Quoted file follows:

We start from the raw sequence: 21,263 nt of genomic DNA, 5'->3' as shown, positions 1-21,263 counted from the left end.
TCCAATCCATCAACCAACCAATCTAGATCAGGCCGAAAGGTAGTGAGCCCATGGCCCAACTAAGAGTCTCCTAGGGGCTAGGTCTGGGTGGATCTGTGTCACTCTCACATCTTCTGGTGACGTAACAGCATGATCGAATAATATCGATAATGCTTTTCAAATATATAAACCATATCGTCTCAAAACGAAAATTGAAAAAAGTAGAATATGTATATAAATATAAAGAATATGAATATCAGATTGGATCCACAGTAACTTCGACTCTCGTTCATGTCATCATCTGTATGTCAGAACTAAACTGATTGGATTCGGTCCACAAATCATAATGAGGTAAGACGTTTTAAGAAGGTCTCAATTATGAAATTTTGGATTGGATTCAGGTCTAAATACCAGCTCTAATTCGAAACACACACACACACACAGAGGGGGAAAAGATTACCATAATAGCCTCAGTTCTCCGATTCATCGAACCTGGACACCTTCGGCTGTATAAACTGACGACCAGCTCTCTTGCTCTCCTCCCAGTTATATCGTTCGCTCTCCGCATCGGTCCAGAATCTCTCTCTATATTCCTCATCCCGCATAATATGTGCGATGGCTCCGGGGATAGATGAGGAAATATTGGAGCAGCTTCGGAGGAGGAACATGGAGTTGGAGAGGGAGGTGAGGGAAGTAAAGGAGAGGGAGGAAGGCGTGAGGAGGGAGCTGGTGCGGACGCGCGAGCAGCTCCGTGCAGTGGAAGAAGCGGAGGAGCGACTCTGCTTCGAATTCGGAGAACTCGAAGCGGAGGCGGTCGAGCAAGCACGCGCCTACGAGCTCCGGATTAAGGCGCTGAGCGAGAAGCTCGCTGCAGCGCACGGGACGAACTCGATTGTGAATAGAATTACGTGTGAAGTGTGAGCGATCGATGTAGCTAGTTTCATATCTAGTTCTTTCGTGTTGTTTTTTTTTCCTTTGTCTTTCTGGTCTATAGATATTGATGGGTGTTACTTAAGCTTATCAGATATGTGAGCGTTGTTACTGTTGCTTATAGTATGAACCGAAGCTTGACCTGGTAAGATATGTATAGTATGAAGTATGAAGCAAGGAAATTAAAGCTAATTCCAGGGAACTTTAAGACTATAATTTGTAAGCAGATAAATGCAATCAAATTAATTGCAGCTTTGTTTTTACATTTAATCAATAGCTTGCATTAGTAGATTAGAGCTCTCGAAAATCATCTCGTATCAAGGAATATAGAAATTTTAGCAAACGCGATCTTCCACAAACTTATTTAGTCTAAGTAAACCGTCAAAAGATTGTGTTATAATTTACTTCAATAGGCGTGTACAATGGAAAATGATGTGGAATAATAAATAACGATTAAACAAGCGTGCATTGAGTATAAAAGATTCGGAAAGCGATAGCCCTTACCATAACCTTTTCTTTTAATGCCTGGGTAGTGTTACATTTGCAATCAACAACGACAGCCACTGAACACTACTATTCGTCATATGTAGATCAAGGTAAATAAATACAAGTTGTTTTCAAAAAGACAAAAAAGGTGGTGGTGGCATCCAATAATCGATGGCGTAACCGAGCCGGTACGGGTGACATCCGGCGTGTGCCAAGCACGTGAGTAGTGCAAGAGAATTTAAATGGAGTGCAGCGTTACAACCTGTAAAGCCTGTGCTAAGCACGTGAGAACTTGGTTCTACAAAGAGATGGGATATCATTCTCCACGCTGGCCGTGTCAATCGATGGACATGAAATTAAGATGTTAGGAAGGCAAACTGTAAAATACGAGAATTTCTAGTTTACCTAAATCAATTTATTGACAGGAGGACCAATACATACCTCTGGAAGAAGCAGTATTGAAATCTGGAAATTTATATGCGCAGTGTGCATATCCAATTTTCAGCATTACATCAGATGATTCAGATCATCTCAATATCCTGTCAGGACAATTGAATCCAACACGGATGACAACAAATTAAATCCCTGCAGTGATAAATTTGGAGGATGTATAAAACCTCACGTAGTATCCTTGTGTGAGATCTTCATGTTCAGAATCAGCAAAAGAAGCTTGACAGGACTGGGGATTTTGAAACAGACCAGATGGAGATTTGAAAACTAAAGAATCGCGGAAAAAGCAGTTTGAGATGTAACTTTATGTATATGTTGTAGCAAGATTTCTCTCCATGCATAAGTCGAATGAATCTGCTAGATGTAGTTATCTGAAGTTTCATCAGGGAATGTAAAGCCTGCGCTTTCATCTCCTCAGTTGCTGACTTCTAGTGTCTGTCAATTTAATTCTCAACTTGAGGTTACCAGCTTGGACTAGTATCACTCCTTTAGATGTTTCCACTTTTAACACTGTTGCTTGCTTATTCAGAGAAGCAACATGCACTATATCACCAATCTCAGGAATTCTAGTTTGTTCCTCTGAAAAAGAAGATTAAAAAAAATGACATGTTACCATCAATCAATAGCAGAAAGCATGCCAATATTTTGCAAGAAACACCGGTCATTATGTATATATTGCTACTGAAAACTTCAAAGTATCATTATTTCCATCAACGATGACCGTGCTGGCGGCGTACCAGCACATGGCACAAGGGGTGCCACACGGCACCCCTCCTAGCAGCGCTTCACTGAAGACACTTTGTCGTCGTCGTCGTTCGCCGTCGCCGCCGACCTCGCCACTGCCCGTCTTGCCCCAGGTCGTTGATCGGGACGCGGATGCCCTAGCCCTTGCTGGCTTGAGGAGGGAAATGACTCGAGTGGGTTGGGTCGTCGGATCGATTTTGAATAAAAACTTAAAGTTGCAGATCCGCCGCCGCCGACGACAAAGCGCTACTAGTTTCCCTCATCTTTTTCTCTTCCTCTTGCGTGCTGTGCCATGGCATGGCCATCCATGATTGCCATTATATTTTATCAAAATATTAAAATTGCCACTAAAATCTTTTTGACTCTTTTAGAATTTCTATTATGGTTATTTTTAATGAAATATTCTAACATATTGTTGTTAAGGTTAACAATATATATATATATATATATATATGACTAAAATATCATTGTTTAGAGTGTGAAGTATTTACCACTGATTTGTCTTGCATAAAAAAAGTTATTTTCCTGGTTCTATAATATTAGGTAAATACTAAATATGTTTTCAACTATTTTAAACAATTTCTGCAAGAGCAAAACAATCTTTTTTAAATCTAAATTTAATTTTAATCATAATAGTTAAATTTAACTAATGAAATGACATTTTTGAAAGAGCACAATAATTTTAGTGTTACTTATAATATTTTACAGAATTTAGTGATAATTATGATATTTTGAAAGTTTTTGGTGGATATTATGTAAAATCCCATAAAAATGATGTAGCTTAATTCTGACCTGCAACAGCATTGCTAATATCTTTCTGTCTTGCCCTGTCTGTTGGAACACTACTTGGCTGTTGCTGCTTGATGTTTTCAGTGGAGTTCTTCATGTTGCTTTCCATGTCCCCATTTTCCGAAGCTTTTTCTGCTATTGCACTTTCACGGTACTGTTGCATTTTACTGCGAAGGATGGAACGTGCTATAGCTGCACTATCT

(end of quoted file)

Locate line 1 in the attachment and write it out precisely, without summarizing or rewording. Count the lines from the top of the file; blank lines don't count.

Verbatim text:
We start from the raw sequence: 21,263 nt of genomic DNA, 5'->3' as shown, positions 1-21,263 counted from the left end.